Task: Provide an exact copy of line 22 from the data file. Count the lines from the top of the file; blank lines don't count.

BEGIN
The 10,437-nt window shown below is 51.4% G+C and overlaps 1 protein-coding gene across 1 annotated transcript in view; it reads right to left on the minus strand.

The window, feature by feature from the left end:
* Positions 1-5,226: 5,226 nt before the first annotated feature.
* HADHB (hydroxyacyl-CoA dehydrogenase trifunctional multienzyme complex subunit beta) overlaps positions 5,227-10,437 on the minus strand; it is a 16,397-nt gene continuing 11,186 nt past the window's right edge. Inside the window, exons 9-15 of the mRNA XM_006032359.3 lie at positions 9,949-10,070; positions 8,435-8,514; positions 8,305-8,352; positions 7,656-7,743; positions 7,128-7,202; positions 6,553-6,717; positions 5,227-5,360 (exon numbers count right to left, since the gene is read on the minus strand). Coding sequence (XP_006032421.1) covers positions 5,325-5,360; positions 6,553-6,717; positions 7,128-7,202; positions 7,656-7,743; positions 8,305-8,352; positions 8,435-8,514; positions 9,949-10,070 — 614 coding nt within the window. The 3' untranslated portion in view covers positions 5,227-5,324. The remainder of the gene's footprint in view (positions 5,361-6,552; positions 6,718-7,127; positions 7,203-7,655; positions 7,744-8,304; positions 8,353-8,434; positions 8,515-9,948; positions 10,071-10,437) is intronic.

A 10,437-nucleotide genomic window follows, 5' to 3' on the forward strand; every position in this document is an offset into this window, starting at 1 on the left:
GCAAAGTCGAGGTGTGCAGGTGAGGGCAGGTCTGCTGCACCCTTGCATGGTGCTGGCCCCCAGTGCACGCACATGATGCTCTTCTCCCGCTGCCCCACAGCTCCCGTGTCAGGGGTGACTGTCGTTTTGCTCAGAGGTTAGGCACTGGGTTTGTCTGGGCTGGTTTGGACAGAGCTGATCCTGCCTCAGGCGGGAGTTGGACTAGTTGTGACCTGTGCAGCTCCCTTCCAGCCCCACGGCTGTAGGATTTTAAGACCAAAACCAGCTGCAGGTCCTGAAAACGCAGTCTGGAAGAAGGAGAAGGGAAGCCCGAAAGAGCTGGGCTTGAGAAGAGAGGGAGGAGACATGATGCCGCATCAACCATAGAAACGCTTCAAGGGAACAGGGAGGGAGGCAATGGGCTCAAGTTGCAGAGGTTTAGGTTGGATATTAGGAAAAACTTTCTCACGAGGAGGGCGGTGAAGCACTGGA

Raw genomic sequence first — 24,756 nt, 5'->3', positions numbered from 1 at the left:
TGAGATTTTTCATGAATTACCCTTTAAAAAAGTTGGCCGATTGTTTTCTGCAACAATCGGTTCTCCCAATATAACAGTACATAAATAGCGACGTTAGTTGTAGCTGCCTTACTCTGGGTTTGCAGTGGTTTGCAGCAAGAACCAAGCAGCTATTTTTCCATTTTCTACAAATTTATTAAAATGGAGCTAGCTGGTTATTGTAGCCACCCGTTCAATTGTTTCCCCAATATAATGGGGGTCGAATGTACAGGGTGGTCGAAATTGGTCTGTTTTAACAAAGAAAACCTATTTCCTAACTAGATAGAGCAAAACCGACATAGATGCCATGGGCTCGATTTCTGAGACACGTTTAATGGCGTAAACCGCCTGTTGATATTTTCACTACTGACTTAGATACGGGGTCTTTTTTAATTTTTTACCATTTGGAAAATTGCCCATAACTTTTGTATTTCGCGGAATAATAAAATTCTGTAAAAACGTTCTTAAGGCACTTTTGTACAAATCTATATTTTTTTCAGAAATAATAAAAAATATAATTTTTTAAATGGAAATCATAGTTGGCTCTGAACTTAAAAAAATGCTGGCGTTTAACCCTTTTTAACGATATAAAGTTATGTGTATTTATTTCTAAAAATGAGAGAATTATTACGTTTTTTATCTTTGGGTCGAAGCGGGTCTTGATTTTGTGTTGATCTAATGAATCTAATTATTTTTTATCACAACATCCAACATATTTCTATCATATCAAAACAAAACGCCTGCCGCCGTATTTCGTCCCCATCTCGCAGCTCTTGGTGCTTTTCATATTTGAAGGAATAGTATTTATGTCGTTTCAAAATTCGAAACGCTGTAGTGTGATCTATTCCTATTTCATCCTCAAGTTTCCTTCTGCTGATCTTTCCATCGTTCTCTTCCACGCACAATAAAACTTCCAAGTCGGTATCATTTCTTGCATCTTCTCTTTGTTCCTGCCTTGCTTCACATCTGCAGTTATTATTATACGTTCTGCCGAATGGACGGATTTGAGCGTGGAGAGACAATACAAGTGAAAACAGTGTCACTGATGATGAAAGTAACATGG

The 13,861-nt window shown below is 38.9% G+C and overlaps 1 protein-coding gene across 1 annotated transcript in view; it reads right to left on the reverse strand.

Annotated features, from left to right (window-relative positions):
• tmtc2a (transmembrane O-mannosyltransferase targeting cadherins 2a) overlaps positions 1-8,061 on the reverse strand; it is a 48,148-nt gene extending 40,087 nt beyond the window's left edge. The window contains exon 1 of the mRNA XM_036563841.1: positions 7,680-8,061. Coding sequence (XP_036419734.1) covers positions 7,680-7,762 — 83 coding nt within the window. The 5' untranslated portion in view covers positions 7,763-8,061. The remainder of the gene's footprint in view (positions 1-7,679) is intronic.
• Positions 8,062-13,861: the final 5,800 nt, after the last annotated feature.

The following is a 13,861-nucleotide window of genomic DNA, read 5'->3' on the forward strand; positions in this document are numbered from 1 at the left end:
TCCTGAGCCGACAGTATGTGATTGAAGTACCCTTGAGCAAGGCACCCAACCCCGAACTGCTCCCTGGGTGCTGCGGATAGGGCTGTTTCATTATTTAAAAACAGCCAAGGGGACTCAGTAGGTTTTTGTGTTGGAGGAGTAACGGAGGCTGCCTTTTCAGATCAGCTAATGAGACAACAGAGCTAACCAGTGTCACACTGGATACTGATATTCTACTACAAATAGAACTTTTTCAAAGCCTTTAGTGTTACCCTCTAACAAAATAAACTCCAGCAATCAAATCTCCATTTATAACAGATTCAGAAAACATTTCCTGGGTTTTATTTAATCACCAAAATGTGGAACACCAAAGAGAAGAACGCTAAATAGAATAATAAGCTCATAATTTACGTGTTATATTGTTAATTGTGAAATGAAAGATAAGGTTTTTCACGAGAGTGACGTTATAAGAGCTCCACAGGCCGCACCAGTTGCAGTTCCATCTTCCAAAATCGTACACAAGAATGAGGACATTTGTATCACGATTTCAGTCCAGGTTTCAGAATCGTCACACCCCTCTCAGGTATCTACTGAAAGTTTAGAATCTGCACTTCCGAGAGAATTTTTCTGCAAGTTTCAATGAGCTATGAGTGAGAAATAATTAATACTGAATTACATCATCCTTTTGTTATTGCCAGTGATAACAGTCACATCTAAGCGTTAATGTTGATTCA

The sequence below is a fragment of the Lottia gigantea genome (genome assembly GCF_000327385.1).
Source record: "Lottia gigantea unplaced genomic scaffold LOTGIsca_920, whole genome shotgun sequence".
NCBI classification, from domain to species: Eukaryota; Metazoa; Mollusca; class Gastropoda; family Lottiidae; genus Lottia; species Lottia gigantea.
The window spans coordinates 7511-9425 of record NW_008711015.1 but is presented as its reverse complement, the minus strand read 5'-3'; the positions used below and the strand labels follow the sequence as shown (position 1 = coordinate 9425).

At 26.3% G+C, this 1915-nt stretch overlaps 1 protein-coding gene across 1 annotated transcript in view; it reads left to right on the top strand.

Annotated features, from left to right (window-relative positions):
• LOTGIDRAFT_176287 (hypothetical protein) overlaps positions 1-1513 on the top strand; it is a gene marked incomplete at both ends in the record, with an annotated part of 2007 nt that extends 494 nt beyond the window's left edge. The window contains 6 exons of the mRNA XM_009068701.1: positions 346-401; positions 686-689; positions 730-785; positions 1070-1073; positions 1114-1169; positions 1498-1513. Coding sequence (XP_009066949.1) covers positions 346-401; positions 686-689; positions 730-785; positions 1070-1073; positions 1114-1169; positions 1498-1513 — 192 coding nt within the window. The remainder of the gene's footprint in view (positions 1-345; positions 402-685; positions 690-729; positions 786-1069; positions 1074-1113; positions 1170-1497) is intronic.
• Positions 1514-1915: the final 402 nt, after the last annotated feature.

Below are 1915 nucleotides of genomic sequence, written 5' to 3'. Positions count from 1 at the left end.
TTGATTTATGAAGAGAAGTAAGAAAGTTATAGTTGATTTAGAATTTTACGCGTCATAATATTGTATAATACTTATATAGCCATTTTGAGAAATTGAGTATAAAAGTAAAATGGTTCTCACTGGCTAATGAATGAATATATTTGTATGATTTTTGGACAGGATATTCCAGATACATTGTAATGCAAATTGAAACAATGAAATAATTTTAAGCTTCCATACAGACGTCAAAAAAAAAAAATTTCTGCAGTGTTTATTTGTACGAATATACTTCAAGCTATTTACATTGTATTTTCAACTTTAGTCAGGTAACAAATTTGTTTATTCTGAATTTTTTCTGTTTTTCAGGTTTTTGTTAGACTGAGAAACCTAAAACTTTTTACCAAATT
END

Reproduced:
• Positions 1514-1915: the final 402 nt, after the last annotated feature.